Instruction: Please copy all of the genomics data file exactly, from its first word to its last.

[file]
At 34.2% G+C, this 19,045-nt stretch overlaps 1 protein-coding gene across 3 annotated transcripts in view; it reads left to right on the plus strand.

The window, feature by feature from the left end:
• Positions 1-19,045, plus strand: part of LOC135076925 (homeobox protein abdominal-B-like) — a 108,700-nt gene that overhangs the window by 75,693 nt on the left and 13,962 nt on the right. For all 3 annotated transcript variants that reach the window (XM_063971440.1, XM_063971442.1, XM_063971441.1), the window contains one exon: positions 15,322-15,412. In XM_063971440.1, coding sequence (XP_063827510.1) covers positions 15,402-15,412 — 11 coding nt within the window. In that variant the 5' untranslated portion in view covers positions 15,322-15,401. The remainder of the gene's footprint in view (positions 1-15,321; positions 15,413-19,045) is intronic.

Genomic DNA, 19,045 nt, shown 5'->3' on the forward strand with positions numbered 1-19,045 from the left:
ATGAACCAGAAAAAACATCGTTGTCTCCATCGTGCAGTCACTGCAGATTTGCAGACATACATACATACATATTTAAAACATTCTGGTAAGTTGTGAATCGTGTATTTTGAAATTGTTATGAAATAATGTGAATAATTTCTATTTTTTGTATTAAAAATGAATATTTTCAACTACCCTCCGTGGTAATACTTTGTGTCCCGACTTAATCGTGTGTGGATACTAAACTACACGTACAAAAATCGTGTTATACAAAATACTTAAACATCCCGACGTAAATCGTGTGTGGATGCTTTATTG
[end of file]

At 34.2% G+C, this 19,045-nt stretch overlaps 1 protein-coding gene across 3 annotated transcripts in view; it reads left to right on the plus strand.

The window, feature by feature from the left end:
• Positions 1-19,045, plus strand: part of LOC135076925 (homeobox protein abdominal-B-like) — a 108,700-nt gene that overhangs the window by 75,693 nt on the left and 13,962 nt on the right. For all 3 annotated transcript variants that reach the window (XM_063971440.1, XM_063971442.1, XM_063971441.1), the window contains one exon: positions 15,322-15,412. In XM_063971440.1, coding sequence (XP_063827510.1) covers positions 15,402-15,412 — 11 coding nt within the window. In that variant the 5' untranslated portion in view covers positions 15,322-15,401. The remainder of the gene's footprint in view (positions 1-15,321; positions 15,413-19,045) is intronic.

Genomic DNA, 19,045 nt, shown 5'->3' on the forward strand with positions numbered 1-19,045 from the left:
ATGAACCAGAAAAAACATCGTTGTCTCCATCGTGCAGTCACTGCAGATTTGCAGACATACATACATACATATTTAAAACATTCTGGTAAGTTGTGAATCGTGTATTTTGAAATTGTTATGAAATAATGTGAATAATTTCTATTTTTTGTATTAAAAATGAATATTTTCAACTACCCTCCGTGGTAATACTTTGTGTCCCGACTTAATCGTGTGTGGATACTAAACTACACGTACAAAAATCGTGTTATACAAAATACTTAAACATCCCGACGTAAATCGTGTGTGGATGCTTTATTG